If your film tastes tend toward the grim, the murky, or the unsettling, then right about now is the time you get the itch to start double checking release dates. For those of us who fall into that camp, the arrival of fall means the movie offerings get better—and often darker. True crime fans will still find the most to watch on the small screen, but you won’t be sacrificing quality.
Longform true crime will continue to be dominated by Netflix, which seems to have separated itself from the pack by producing a string of thoughtful and unhurried documentaries and series. It’s worth noting that many of Netflix’s true crime offerings have a social justice compass. It’s maybe this point of view that gives the work a filmic quality not seen in the countless sensationalized TV true crime shows, and it’s why I’m choosing to include Netflix in my film preview, as opposed to Thursday’s Fall TV preview.
First up is Strong Island, a documentary by Yance Ford that documents the ten years he spent searching for justice for his brother William, a black 24-year old teacher who was gunned down by a white mechanic whom a grand jury refused to indict. Strong Island will be available on Netflix beginning September 15.
I’m currently making my way through Netflix’s brand-new eight-part series The Confession Tapes, an episodic series that examines seven cases (the first episode is a two-parter) of problematic confessions. We’ll be doing a review later this week, but in the meantime, you can read a bit more about it and the science behind interrogation here.
Also coming up on Netflix this fall is Long Shot, about the 2003 arrest and trial of a Los Angeles man for the murder of a 16-year old girl. Juan Catalan long maintained that he could not be the killer because he’d been at a Dodgers game with his daughter, but not even the ticket stubs were enough to absolve him. Instead, his salvation was at the mercy of…. Curb Your Enthusiasm? Yes, it takes a turn. Look for an appearance from Larry David in the trailer.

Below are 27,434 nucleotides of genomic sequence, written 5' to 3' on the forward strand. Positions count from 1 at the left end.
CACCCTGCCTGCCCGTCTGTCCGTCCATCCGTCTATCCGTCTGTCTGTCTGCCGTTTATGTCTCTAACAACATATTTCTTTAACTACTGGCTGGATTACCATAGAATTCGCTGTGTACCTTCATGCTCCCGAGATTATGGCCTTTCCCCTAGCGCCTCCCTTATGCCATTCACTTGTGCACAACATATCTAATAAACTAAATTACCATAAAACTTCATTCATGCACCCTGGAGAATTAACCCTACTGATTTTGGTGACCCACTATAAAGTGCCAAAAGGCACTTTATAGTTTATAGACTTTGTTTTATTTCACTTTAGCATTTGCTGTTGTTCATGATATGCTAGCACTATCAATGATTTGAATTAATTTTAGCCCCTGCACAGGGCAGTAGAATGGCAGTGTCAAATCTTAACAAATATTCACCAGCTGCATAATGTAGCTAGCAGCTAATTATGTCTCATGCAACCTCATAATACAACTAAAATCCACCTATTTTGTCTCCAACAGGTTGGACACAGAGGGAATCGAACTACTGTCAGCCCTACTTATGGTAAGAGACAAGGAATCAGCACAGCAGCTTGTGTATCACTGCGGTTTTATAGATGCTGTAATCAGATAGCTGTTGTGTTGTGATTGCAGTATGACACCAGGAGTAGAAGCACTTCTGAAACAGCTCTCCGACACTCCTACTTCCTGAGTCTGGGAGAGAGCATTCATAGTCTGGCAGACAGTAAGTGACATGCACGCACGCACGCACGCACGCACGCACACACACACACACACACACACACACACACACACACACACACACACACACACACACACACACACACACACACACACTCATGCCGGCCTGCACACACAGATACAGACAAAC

Finally from Netflix (for now at least), is the docuseries Wormwood, a six-part look at the CIA’s mind control operations in the 1960s. Catch the trailer here and look for it to begin streaming December 15.
We’ve mentioned the podcast on which the film was based in a past Blotter, but it’s worth a reminder that Crown Heights—starring Nnamdi Asomugha, A.K.A. Mr. Kerry Washington in his film debut—was a Sundance darling and opened to wide release this week. You can watch the trailer here.
Also moving from the film festival circuit to national release is Chappaquiddick, the story of the circumstances surrounding the death of Mary Jo Kopechne (played here by Kate Mara), killed when the late Ted Kennedy drove his car, in which she was a passenger, off a bridge.
Finally, three feature films that may not be true crime, but look so compelling I wouldn’t dare pass them by without a mention:
- The House That Jack Built follows a serial killer over the course of twelve years as he perfects his craft and becomes the murderer he was always meant to be. Riley Keough, Uma Thurman, and Matt Dillon (!) star. Of course, this is a Lars von Trier film.
- Remakes are Hollywood’s weakness, but I can’t blame them for wanting to take another chance on Murder on the Orient Express, the Agatha Christie classic. Kenneth Branagh, Penélope Cruz, Willem Dafoe, Judi Dench, and Derek Jacobi? OK, I’m in. Set for a mid-November release.
- Finally, the dark comedy Three Billboards Outside Ebbings, Missouri stars another murderer’s row of actors including Peter Dinklage, Woody Harrelson, and Frances McDormand as a distraught mother frustrated with the local police response to her daughter’s murder who decides to express her outrage on billboards. The film comes out November 10.
That’s it for now. Check back Thursday for our final fall preview of true crime on the small screen.
Featured Image: Fox Searchlight Pictures